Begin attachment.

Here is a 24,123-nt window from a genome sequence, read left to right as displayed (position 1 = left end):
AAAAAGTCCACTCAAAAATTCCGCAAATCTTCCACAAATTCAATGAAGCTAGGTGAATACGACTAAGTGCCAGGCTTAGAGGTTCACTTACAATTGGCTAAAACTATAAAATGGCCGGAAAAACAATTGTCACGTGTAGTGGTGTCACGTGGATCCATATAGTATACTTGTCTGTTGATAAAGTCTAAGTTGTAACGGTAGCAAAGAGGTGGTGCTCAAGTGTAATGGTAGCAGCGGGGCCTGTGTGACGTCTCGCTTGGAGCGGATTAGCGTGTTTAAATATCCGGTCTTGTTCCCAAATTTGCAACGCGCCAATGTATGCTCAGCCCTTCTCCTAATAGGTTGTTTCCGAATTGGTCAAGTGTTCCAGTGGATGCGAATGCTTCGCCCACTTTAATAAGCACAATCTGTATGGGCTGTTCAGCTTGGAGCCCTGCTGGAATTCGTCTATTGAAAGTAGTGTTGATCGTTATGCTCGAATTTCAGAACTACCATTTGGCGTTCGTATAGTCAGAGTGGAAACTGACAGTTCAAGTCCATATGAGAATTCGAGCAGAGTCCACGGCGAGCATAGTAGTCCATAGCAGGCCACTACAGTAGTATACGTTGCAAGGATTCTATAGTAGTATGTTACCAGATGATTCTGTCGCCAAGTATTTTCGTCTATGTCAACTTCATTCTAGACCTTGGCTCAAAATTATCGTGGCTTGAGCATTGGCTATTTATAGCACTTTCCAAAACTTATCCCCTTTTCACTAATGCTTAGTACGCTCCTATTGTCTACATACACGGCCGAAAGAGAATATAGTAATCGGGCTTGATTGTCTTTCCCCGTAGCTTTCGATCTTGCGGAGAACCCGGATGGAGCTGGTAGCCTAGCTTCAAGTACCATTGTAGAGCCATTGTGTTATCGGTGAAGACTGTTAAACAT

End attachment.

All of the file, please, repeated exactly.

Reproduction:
Here is a 24,123-nt window from a genome sequence, read left to right as displayed (position 1 = left end):
AAAAAGTCCACTCAAAAATTCCGCAAATCTTCCACAAATTCAATGAAGCTAGGTGAATACGACTAAGTGCCAGGCTTAGAGGTTCACTTACAATTGGCTAAAACTATAAAATGGCCGGAAAAACAATTGTCACGTGTAGTGGTGTCACGTGGATCCATATAGTATACTTGTCTGTTGATAAAGTCTAAGTTGTAACGGTAGCAAAGAGGTGGTGCTCAAGTGTAATGGTAGCAGCGGGGCCTGTGTGACGTCTCGCTTGGAGCGGATTAGCGTGTTTAAATATCCGGTCTTGTTCCCAAATTTGCAACGCGCCAATGTATGCTCAGCCCTTCTCCTAATAGGTTGTTTCCGAATTGGTCAAGTGTTCCAGTGGATGCGAATGCTTCGCCCACTTTAATAAGCACAATCTGTATGGGCTGTTCAGCTTGGAGCCCTGCTGGAATTCGTCTATTGAAAGTAGTGTTGATCGTTATGCTCGAATTTCAGAACTACCATTTGGCGTTCGTATAGTCAGAGTGGAAACTGACAGTTCAAGTCCATATGAGAATTCGAGCAGAGTCCACGGCGAGCATAGTAGTCCATAGCAGGCCACTACAGTAGTATACGTTGCAAGGATTCTATAGTAGTATGTTACCAGATGATTCTGTCGCCAAGTATTTTCGTCTATGTCAACTTCATTCTAGACCTTGGCTCAAAATTATCGTGGCTTGAGCATTGGCTATTTATAGCACTTTCCAAAACTTATCCCCTTTTCACTAATGCTTAGTACGCTCCTATTGTCTACATACACGGCCGAAAGAGAATATAGTAATCGGGCTTGATTGTCTTTCCCCGTAGCTTTCGATCTTGCGGAGAACCCGGATGGAGCTGGTAGCCTAGCTTCAAGTACCATTGTAGAGCCATTGTGTTATCGGTGAAGACTGTTAAACAT